The Short Giraffe

written by Neil Flory
illustrated by Mark Cleary

Ages: 0-7 (approximately grades preschool – 1)

When Boba the baboon comes to take a picture of the tallest animals in the world, the giraffes are thrilled. They hope that this will be the most perfect picture ever. Except that Geri doesn’t fit in the frame. The terrifically tall tower (that’s a group of giraffes, people!) comes up with all sorts of ways to get Geri up to height with the other, regular-sized giraffes including stilts, hanging from a tree, and bouncing on springs. Needless to say, none of these experiments end very well and all hope seems quite lost for including Geri in the picture. That is, until a wise little caterpillar, the shortest animal of the bunch, suggests the revolutionary idea that instead of Geri ascending to their level, it may be easier for the tower to descent to his. Picture perfect!

Creative problem solving and inclusiveness are the main driving points for this plot, showing readers that experimentation is great even if it doesn’t lead to the desired result, and that being a friend is far better than being right. The cartoon-like, bright illustrations keep the messages light-hearted and enhance the silliness that ensues during Geri’s attempts to be tall. Children will love this story because, if anyone, they know all about being short! This is also a great title for children who love giraffes or guessing what the real solution to a story’s problem will be.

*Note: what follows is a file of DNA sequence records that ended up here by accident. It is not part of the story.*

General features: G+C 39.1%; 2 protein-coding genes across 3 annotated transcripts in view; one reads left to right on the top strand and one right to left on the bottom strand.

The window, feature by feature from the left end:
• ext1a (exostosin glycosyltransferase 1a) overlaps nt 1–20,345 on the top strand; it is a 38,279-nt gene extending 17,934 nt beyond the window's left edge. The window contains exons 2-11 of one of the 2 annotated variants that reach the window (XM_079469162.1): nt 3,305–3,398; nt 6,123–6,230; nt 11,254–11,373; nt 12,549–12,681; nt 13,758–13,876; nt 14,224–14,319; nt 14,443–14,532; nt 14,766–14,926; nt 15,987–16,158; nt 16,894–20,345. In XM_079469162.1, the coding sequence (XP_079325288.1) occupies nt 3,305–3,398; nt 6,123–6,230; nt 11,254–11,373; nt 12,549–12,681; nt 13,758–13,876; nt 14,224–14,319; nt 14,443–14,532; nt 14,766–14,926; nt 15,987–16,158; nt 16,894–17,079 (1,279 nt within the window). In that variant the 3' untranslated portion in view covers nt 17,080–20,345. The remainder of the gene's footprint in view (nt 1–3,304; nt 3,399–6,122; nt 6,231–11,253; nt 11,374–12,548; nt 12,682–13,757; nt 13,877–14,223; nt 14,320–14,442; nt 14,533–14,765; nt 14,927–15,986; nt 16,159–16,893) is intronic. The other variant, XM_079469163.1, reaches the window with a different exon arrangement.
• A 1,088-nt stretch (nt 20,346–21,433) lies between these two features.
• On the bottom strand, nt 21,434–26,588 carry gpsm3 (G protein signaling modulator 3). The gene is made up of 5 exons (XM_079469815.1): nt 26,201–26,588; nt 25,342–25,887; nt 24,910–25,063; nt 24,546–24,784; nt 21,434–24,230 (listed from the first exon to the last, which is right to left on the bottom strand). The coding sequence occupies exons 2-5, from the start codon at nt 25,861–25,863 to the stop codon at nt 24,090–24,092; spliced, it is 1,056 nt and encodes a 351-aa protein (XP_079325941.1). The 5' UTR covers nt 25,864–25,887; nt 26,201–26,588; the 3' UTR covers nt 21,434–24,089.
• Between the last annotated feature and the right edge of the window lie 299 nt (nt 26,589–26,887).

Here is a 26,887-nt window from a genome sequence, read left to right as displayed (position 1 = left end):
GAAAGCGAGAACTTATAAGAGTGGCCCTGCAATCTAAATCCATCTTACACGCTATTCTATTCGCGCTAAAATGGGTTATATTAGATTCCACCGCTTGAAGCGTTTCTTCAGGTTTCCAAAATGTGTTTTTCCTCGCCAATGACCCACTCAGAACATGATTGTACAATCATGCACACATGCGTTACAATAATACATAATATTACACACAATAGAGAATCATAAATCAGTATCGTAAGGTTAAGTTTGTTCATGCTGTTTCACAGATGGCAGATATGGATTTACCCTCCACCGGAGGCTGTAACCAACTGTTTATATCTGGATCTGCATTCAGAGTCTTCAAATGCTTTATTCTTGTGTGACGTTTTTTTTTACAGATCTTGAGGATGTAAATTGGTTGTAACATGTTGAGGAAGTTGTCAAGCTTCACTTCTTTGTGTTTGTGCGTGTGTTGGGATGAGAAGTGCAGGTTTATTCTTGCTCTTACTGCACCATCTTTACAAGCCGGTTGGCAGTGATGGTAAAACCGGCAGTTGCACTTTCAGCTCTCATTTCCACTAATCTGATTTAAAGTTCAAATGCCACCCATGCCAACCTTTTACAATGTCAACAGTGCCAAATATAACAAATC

Bomb: The Race to Build –and Steal- The World’s Most Dangerous Weapon

by Steve Sheinkin

Ages: 12 years and up (approximately grades 4 and up)

Did you know there was far more than American scientists working furiously to create the bomb that ended World War II? Following the lives of a theoretical physicist, a Soviet spy, and a secret Norwegian agent, Bomb expertly weaves the story leading up to, during, and after the creation of the world’s first atomic bomb. While keeping suspense and energy high throughout the fast-paced tale, Bomb also adequately informs readers of every aspect and angle of the race to build the atomic bomb, from the science involved in an atomic explosion, to the planning and execution of a top-secret mission, and more. Filled with espionage, sabotage, suspense, and revolution, Bomb exploded into the scene in 2012, earning it many starred reviews, awards, and honors in the years to follow, most notably a 2013 Newberry Honor and a 2015 Caudill Nomination. Don’t let its nonfiction status throw you: this narrative history of the worldwide arms race to build the first atomic bomb reads just like any science fiction thriller set in a war-torn country with humanity’s very survival at stake. What makes Bomb all the more thrilling than any other novel out there? The story is completely true.